Holiday getaway pushes US airport traffic to pandemic high

Holiday Getaway Pushes Us Airport Traffic To Pandemic High Holiday Getaway Pushes Us Airport Traffic To Pandemic High
Alisson Bryan, Marcel Bryan and Terry Craig, wait to check-in their luggage for their flight home to Missouri at Miami International Airport, © AP/Press Association Images
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By Michael Liedtke, Associated Press

The Fourth of July holiday weekend is jamming US airports with their biggest crowds since the pandemic began in 2020.

About 2.49 million passengers went through security checkpoints at US airports on Friday, surpassing the previous pandemic-era record of 2.46 million reached earlier in the week, according to figures released on Saturday by the Transportation Security Administration (TSA).

The escalating numbers show leisure travellers are not being deterred from flying by rising fares, the ongoing spread of Covid-19 or worries about recurring flight delays and cancellations.

Friday’s passenger volume marked a 13% increase from July 1 last year, which fell on the Thursday before Fourth of July.

Travellers are seen outside of Terminal D at George Bush Intercontinental Airport (Julio Cortez/AP)

This year’s number of passengers going through US airports also eclipsed the 2.35 million screened at security checkpoints on the Friday before the Fourth of July in 2019, but that was nearly a week ahead of Independence Day.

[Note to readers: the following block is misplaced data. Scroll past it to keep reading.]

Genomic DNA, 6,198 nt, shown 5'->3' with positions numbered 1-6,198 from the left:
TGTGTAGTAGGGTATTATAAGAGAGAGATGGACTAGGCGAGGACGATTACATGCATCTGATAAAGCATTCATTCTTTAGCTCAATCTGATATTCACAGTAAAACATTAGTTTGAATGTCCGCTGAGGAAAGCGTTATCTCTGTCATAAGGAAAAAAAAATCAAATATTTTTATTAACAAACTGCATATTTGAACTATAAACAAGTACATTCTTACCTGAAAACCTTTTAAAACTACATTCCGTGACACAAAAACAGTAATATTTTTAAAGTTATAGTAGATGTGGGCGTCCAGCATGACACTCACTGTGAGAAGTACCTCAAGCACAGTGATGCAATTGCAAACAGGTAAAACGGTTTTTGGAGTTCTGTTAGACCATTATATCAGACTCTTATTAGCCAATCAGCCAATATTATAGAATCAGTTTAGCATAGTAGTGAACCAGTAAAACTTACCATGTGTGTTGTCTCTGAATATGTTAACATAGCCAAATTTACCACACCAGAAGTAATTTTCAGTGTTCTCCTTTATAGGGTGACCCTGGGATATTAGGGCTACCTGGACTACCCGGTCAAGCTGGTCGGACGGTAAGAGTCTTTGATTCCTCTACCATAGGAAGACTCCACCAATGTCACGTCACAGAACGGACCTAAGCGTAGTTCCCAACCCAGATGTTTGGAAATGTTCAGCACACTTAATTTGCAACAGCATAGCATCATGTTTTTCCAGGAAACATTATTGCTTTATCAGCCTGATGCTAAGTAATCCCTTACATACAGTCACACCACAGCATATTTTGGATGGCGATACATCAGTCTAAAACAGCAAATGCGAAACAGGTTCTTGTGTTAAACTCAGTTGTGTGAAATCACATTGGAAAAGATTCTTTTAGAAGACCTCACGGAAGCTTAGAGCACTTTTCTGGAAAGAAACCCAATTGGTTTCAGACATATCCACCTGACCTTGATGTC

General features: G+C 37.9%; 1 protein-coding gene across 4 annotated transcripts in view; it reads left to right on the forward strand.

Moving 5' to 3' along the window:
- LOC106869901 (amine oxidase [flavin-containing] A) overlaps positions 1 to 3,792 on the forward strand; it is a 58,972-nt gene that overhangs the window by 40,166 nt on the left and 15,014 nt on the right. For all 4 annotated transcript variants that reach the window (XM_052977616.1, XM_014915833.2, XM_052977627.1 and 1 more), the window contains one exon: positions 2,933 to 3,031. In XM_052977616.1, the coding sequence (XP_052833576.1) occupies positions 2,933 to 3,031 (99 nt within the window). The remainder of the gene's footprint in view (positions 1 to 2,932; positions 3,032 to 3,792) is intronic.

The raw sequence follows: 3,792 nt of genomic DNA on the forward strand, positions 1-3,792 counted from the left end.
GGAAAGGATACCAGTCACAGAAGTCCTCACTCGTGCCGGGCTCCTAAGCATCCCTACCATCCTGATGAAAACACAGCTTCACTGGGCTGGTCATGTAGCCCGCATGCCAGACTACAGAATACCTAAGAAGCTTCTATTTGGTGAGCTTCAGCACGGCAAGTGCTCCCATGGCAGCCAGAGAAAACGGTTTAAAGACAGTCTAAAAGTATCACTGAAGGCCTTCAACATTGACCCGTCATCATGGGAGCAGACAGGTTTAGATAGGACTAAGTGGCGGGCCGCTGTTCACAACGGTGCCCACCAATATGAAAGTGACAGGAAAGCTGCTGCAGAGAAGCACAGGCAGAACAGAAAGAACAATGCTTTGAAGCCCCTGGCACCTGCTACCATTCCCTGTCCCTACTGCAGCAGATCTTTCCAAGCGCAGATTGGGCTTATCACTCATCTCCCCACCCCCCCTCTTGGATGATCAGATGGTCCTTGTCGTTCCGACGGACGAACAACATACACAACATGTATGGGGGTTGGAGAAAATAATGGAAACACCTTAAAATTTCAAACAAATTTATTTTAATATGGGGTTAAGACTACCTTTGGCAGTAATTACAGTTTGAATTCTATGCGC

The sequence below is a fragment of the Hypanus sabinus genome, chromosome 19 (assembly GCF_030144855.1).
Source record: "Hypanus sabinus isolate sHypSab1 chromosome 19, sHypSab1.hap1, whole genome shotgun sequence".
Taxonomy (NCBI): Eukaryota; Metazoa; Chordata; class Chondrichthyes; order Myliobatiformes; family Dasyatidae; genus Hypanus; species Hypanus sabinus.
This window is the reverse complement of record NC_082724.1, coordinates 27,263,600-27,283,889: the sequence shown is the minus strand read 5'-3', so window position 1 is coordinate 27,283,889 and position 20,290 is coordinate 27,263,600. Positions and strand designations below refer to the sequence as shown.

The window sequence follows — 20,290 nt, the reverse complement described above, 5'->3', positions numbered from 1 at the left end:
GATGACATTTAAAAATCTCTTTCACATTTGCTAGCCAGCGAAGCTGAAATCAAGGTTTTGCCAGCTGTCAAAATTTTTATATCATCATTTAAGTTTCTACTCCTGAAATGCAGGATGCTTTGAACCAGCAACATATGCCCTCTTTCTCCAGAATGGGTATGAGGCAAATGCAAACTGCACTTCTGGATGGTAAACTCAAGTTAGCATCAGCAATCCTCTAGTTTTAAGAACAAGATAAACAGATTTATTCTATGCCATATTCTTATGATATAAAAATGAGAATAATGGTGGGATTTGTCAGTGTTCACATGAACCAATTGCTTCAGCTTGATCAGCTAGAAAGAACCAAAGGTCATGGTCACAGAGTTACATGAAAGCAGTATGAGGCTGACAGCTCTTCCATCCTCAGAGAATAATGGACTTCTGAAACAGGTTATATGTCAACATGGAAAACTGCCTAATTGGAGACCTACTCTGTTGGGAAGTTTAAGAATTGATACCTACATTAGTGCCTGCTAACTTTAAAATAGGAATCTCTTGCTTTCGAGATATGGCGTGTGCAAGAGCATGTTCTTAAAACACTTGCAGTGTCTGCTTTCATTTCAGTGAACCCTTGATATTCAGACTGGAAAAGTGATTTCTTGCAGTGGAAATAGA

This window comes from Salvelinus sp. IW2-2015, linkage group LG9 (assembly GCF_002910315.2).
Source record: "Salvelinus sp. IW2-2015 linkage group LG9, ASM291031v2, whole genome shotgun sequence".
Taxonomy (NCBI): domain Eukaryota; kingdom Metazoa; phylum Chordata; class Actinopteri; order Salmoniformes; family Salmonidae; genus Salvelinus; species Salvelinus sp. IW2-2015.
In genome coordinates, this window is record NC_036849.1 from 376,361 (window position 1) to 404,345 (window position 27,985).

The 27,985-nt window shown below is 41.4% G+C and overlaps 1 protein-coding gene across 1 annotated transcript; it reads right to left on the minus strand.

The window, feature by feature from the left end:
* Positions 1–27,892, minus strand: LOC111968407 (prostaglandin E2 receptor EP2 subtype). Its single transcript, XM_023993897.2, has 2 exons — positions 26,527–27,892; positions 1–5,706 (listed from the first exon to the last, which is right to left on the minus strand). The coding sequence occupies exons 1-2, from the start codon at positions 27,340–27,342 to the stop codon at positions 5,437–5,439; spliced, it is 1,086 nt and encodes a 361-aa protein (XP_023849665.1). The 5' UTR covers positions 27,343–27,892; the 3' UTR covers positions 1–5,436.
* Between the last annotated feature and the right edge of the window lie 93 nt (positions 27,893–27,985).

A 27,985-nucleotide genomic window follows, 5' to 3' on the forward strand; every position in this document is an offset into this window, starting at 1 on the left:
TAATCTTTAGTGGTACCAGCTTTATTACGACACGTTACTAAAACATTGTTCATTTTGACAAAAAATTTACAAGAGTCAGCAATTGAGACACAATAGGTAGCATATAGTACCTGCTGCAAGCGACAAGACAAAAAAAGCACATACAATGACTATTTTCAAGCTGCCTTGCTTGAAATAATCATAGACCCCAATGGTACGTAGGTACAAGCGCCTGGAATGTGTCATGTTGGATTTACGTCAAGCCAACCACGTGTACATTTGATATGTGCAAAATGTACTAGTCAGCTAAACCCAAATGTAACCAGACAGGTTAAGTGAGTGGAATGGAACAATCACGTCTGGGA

In a more telling sign of how close US air travel is reverting back to pre-pandemic conditions, an average of 2.33 million passengers have passed through security checkpoints at domestic airports during the seven days ending July 1.

That was close to the seven-day average of roughly 2.38 million passengers during the same 2019 period, according to the TSA.

But airlines have struggled to keep up with the surging demand amid staffing shortages and an assortment of other issues that have resulted in recurring waves of exasperating flight delays and cancellations that have been transforming some vacations into nightmarish ordeals.

Many airlines, including Delta, Southwest and JetBlue, have responded to the challenge by curtailing their summer schedules in an effort to reduce the inconveniences — and backlash — caused by flight delays and cancellations.

They are using larger planes on average to carry more passengers while they scramble to hire and train more pilots.

The headaches continued on Friday, although they were not as bad as they have been at other times in recent months.

There were more than 6,800 flight delays and another 587 flight cancellations affecting US airports on Friday, according to the tracking site FlightAware.

The trouble spilled into Saturday, too, with thunderstorms complicating things on the East Coast and parts of the Midwest. By late Saturday, nearly 4,000 flights had been delayed and more than 600 had been cancelled at US airports, according to FlightAware.

Besides the flight delays and cancellations, travellers also have had to pay higher prices for tickets driven up by soaring fuel costs and other inflationary factors, as well as navigate around the health risks posed by continuing Covid-19 infections.

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